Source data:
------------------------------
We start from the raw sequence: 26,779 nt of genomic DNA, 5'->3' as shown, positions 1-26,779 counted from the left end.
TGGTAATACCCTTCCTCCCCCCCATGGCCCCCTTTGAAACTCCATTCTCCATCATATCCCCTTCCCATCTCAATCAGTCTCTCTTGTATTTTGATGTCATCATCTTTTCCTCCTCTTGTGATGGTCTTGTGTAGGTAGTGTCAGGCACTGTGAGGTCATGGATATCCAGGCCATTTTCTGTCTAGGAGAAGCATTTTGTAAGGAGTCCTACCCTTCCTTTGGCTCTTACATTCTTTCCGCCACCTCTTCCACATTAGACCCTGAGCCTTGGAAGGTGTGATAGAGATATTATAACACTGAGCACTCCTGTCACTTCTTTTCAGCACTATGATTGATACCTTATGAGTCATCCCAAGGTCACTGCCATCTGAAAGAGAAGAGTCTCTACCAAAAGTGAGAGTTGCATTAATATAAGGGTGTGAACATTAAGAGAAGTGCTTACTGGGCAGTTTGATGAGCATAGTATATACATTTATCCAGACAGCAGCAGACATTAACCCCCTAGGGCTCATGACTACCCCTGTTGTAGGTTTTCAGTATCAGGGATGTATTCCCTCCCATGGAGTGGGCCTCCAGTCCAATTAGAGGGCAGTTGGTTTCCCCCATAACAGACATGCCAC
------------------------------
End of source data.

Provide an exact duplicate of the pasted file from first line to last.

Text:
We start from the raw sequence: 26,779 nt of genomic DNA, 5'->3' as shown, positions 1-26,779 counted from the left end.
TGGTAATACCCTTCCTCCCCCCCATGGCCCCCTTTGAAACTCCATTCTCCATCATATCCCCTTCCCATCTCAATCAGTCTCTCTTGTATTTTGATGTCATCATCTTTTCCTCCTCTTGTGATGGTCTTGTGTAGGTAGTGTCAGGCACTGTGAGGTCATGGATATCCAGGCCATTTTCTGTCTAGGAGAAGCATTTTGTAAGGAGTCCTACCCTTCCTTTGGCTCTTACATTCTTTCCGCCACCTCTTCCACATTAGACCCTGAGCCTTGGAAGGTGTGATAGAGATATTATAACACTGAGCACTCCTGTCACTTCTTTTCAGCACTATGATTGATACCTTATGAGTCATCCCAAGGTCACTGCCATCTGAAAGAGAAGAGTCTCTACCAAAAGTGAGAGTTGCATTAATATAAGGGTGTGAACATTAAGAGAAGTGCTTACTGGGCAGTTTGATGAGCATAGTATATACATTTATCCAGACAGCAGCAGACATTAACCCCCTAGGGCTCATGACTACCCCTGTTGTAGGTTTTCAGTATCAGGGATGTATTCCCTCCCATGGAGTGGGCCTCCAGTCCAATTAGAGGGCAGTTGGTTTCCCCCATAACAGACATGCCAC